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Got milk? Remember those adverts featuring a myriad of celebrities with a milk moustache? Designed to ooze cool, David Beckham to Beyonce and Elton John to Kate Moss pushed out the message that everybody drinks milk - even world leaders like former US President Bill Clinton and famous animated characters like Lisa and Bart Simpson.

But that successful ad campaign is no longer with us. Last year, the dairy industry recognised that it was losing the marketing battle and shelved it after 20 years. It now seems that cow’s milk is well, not so cool anymore.

Dairy milk consumption has been on the decline in both Europe and the United States in recent years. In America, it has dropped 25% from 1975 to 2012 according to the U.S. Department of Agriculture, and in the UK, the third-largest producer in the EU after Germany and France, consumption is now 8.1% lower that it was ten years ago according to the Department for Environment, Food & Rural Affairs.

These days the uncontested winner is the non-diary market. Many of us seem to be switching from cow’s milk and opting for plant-based milk alternatives as we think of them as healthier. In the U.S., annual sales have soared to $1.4 billion and in the UK, the industry has grown 155% in just two years according market research firms.

“A lot of people are now embracing a plant-based diet because of all the research that’s coming out,” explained Helen Bond, a dietitian and spokesperson for the British Dietetic Association. “Milk alternatives are part of that. Both the World Health Organisation and the World Cancer Research Fund are now pushing it.”

With increasing numbers of people now becoming more health conscious and knowledgeable about food, it’s no wonder there are so many alternatives to dairy milk on the market.

But is possible to determine which option – whether soy, almond or organic cow’s milk - is the healthiest?

Experts say that’s a difficult question to answer.

“Health isn't as simple as that! You need to look at the needs of the consumer and their whole diet to give a balanced perspective on the "healthiness" of a food.”
Azmina Govindji, a dietitian and spokesperson for the British Dietetic Association.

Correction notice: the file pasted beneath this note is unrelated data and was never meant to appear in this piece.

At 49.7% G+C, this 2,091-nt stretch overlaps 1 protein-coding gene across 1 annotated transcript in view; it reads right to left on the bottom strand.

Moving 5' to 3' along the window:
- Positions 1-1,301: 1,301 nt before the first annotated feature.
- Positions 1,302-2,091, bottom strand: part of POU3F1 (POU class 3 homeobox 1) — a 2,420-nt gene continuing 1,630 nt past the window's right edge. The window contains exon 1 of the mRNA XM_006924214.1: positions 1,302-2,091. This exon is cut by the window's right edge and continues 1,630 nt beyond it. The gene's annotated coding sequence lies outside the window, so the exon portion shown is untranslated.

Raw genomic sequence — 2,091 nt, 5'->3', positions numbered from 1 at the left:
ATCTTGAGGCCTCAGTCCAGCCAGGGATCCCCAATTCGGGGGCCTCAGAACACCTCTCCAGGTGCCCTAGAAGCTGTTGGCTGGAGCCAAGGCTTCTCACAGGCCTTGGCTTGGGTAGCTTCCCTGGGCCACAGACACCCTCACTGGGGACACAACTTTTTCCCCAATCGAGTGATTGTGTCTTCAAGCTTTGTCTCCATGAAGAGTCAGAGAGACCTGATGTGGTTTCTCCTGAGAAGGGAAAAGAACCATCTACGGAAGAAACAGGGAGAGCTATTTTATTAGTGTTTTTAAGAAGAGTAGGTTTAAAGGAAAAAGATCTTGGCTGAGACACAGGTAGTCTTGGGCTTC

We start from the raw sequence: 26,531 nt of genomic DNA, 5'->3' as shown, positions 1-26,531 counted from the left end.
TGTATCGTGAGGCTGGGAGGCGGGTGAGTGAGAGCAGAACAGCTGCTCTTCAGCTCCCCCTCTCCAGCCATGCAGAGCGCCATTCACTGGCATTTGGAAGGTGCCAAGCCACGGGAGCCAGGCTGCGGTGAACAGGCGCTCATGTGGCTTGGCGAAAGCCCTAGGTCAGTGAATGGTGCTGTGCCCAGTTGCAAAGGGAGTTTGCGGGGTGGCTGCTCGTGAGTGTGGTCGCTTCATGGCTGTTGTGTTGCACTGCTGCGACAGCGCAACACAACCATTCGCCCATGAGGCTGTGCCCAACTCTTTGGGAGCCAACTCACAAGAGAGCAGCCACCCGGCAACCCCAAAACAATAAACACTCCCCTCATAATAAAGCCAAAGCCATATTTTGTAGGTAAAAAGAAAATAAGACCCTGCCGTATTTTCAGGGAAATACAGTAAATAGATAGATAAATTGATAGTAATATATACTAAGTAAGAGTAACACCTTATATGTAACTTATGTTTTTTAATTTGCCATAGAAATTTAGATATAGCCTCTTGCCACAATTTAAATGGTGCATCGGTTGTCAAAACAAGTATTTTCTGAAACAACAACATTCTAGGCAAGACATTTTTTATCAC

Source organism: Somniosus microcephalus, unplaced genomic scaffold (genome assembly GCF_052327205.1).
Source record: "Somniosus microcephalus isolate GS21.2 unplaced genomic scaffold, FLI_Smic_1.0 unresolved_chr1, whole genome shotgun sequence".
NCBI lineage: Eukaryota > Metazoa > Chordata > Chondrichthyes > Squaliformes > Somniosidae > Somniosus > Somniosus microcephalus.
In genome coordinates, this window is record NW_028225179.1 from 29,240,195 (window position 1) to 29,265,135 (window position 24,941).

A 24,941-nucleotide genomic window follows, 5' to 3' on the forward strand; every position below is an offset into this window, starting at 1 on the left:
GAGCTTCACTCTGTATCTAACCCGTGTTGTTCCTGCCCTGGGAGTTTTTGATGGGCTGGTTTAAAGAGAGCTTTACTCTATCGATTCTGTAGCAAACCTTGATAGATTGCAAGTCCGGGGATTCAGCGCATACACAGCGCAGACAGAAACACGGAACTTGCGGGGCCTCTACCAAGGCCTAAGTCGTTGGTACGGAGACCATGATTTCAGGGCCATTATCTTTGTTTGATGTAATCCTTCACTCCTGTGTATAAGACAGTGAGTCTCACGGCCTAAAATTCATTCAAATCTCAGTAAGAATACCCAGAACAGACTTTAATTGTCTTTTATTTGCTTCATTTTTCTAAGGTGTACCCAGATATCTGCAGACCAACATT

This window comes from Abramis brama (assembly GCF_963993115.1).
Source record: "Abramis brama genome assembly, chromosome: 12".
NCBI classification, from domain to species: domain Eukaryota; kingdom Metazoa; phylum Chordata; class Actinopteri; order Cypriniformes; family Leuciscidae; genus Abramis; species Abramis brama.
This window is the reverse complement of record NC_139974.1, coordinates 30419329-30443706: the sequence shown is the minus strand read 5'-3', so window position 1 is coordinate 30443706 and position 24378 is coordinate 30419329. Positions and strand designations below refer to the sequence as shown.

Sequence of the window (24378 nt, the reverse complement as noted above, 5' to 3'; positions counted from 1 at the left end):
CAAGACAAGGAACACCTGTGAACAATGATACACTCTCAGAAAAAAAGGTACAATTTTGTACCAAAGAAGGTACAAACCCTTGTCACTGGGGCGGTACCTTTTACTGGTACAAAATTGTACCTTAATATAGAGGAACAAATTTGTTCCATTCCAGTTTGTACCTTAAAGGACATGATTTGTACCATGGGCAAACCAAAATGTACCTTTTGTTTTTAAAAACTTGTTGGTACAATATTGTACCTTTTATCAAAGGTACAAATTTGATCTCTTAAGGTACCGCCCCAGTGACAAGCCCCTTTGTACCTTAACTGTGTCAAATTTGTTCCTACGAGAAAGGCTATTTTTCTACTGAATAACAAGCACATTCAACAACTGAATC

“I don’t think one is healthier than the other. There are so many factors that come into play that you can’t say one is the healthiest. It depends on you. It depends on your taste and on your health preferences.”
Helen Bond, a dietitian and spokesperson for the British Dietetic Association.

“No food is healthy or unhealthy. But a diet can be healthy or unhealthy as a whole. Therefore, I would need to analyse diet, lifestyle, digestive tolerance and family history of diseases first before I can make a recommendation.”
Evelyn Dorkel, a registered dietitian at Nutrition for your Wellbeing in London.

“It is difficult to define ‘healthier’ as both milk and non-dairy alternative drinks can play a part in a healthy balanced diet. However, it is worth noting that non-dairy alternative drinks are not suitable for children under the age of 2 years for whom whole milk is recommended once they move from breast milk or formula.”
Dr. Rosalind Miller, nutrition scientist at the British Nutrition Foundation.

With this in mind, here is a primer on the most popular options to help you determine which one is right for you:

Cow’s Milk – Organic?
Dairy milk is an important source of protein and calcium, containing many essential nutrients like iodine, B vitamins, potassium and phosphorous. “In young children, milk also contributes significantly to vitamin A and zinc intakes,” explained Dr. Miller.

Milk may protect against bowel cancer and heart diseases but “people who avoid dairy need to make sure they get enough of these two nutrients – calcium and iodine - to avoid a negative impact on bone and thyroid health,” said Evelyn Dorkel.

More and more people are conscious of the growth hormones and antibiotics found in dairy cows and now choose organic. An annual report by the Soil Association found that sales of organic milk in the UK increased by 6.5% in 2014.

But Dr. Miller indicated that “there is little significant difference between organic and conventional milk” in terms of quality, safety and nutrition in the UK.